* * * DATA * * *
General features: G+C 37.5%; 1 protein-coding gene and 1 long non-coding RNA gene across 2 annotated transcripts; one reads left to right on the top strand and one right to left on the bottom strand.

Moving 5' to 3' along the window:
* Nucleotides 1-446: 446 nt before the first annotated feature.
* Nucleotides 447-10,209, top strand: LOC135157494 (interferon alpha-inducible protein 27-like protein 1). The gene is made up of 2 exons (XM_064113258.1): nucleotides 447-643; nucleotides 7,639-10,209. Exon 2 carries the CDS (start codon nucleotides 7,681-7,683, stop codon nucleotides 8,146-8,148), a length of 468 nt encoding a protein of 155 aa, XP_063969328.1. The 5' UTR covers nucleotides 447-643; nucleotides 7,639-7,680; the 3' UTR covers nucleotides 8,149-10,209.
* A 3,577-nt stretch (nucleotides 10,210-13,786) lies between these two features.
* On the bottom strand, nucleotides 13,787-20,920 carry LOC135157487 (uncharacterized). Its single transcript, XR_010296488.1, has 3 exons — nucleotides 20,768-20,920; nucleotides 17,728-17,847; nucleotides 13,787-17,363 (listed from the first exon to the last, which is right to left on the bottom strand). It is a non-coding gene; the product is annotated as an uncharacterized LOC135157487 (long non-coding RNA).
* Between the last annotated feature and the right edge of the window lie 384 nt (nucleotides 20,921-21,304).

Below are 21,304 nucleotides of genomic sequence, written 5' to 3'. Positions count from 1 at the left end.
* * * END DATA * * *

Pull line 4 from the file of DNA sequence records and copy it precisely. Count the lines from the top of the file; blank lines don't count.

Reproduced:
* Nucleotides 447-10,209, top strand: LOC135157494 (interferon alpha-inducible protein 27-like protein 1). The gene is made up of 2 exons (XM_064113258.1): nucleotides 447-643; nucleotides 7,639-10,209. Exon 2 carries the CDS (start codon nucleotides 7,681-7,683, stop codon nucleotides 8,146-8,148), a length of 468 nt encoding a protein of 155 aa, XP_063969328.1. The 5' UTR covers nucleotides 447-643; nucleotides 7,639-7,680; the 3' UTR covers nucleotides 8,149-10,209.